Midnight 1 October 2016 was a historic moment in the history of the Internet with ICANN, a non-profit organization, finally taking control of the global domain name system (DNS). The U.S. government’s contract to perform the Internet Assigned Numbers Authority (IANA) functions (the IANA contract) has expired. Whilst the U.S. certainly invented the underlying technology (with British computer scientist Tim Berners-Lee having created the World Wide Web allowing the sharing of information on the Internet), this transition is an important step in establishing that the Internet is a decentralised network belonging to no one.
What is the background?
Ever since the creation of ICANN in 1998, the role of the U.S. government in managing Internet functions was questionable. Indeed, in 2006 ICANN clearly stated that it would seek control of the IANA contract. This was resisted by the U.S. government for many years – but understandable to some, given the development of the Internet and its interest in ensuring that the transition of the IANA contract and the domain name system was done in an orderly fashion.
In 2012, it looked like the United Nations ITU (International Telecommunications Union) might move towards having greater control over the Internet. However, many in the global internet community had serious reservations about that possibility. Whilst ICANN was also considered and received some criticism, it was nevertheless a known entity that functioned. The choice was important because the Internet is a critical infrastructure today.
But what exactly are we talking about?
The expiration of the IANA contract is only part of the picture. The penultimate chapter of the privatization of the Internet process began in 2014. The U.S. government asked ICANN to convene the global multistakeholder community comprising private-sector representatives, businesses, IP owners, technical experts, academics, governments and individual Internet end users, to formulate proposals for the stewardship of the Internet and the Domain Name System (DNS) as well as enhancing ICANN’s accountability mechanisms. Two years of substantial work later, the plan was presented to the U.S. government and eventually approved.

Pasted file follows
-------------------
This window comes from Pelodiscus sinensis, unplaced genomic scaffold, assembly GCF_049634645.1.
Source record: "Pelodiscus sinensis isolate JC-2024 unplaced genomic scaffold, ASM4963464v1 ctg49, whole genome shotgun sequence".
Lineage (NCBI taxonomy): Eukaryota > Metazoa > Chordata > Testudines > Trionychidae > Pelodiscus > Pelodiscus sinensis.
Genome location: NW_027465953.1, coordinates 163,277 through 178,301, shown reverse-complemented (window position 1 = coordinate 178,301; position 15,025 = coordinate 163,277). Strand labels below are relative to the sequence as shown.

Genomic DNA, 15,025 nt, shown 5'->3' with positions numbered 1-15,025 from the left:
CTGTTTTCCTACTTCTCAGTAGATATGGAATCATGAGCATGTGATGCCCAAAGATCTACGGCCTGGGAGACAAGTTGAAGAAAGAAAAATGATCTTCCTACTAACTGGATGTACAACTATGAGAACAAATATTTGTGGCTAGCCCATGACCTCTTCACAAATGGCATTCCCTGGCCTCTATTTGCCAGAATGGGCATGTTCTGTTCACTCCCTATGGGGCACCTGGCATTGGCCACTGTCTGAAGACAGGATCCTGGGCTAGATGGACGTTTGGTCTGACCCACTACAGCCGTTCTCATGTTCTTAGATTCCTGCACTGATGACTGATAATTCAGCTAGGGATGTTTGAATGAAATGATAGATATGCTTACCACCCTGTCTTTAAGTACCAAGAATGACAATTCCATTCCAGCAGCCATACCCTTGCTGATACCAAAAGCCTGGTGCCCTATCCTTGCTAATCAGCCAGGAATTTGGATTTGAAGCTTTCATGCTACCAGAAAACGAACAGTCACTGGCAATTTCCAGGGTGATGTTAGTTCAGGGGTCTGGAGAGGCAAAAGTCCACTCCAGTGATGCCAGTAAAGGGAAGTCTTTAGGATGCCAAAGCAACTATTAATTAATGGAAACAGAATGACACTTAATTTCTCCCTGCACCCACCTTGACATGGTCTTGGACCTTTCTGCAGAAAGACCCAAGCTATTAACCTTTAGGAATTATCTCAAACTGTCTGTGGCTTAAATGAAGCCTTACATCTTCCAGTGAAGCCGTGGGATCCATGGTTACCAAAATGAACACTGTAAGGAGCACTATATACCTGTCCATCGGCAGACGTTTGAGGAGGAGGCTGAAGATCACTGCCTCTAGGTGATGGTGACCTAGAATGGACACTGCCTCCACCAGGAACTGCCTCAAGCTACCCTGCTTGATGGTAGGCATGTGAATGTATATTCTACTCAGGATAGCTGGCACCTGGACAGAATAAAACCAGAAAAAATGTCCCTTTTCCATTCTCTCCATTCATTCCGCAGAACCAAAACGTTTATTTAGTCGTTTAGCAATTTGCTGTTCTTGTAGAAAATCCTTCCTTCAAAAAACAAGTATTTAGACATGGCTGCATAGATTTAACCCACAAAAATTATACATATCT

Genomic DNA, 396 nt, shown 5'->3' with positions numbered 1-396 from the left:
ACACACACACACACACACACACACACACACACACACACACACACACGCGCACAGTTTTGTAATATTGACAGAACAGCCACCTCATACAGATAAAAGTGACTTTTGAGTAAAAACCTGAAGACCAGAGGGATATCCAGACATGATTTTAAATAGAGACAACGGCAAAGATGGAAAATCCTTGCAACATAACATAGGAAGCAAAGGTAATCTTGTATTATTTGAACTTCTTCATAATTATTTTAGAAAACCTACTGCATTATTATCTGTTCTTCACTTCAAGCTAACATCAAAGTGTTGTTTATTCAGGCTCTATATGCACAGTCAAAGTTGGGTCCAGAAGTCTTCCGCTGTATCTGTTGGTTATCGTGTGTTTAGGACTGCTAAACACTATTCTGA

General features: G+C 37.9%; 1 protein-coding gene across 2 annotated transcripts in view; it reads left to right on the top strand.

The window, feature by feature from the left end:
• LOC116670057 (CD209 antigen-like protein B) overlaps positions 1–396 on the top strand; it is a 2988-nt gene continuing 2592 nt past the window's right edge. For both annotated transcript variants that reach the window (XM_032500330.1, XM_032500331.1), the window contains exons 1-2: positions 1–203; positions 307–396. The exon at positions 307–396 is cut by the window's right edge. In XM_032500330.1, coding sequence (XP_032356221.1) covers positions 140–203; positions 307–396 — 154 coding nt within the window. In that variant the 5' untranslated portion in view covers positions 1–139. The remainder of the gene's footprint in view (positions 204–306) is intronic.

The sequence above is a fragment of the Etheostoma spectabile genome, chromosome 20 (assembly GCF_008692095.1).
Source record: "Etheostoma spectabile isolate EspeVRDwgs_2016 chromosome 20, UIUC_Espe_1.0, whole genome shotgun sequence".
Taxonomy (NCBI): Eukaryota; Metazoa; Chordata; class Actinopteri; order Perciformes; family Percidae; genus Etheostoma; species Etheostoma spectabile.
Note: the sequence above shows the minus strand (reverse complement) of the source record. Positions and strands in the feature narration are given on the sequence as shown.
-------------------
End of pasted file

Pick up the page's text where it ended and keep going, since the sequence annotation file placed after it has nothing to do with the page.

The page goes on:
But then further politics came into play, seeking to prevent the transition and arguing that the transfer could lead to certain authoritarian countries taking control of the Internet and eventually censoring content throughout the world. However many leading figures including some of the web’s founding fathers, refuted such claims arguing that blocking the transition would be a far bigger risk to the Internet’s long term well-being.
Last week at the eleventh hour, legal proceedings were brought by four U.S. state attorneys general, against the U.S. government seeking a temporary restraining order. It was claimed that allowing the transition would, among other things, put free speech at risk and would give away U.S. government property (a.k.a. the root file, the gigantic directory of domain names and their associated servers). The U.S. attorneys general argued that the transition needed Congressional approval and, moreover, that a loss of U.S. control generally would jeopardise well-established domains. The U.S. district judge put the kibosh on that action on 30 September 2016 and disagreed. In turn, over the weekend, the U.S. government said “bye bye” to the Internet and transitioned control to ICANN.
What is the effect of this on Internet Users?
None. In effect, ICANN plays a significant, but carefully defined role in the Internet’s ecosystem. The stewardship of the IANA functions is now with ICANN. Indeed it was ICANN that drafted the final proposal that was accepted by the U.S. government. Its goal was to ensure, in the words of Steve Crocker, ICANN Board Chair, “that the Internet of tomorrow remains as free, open and accessible as the Internet of today”.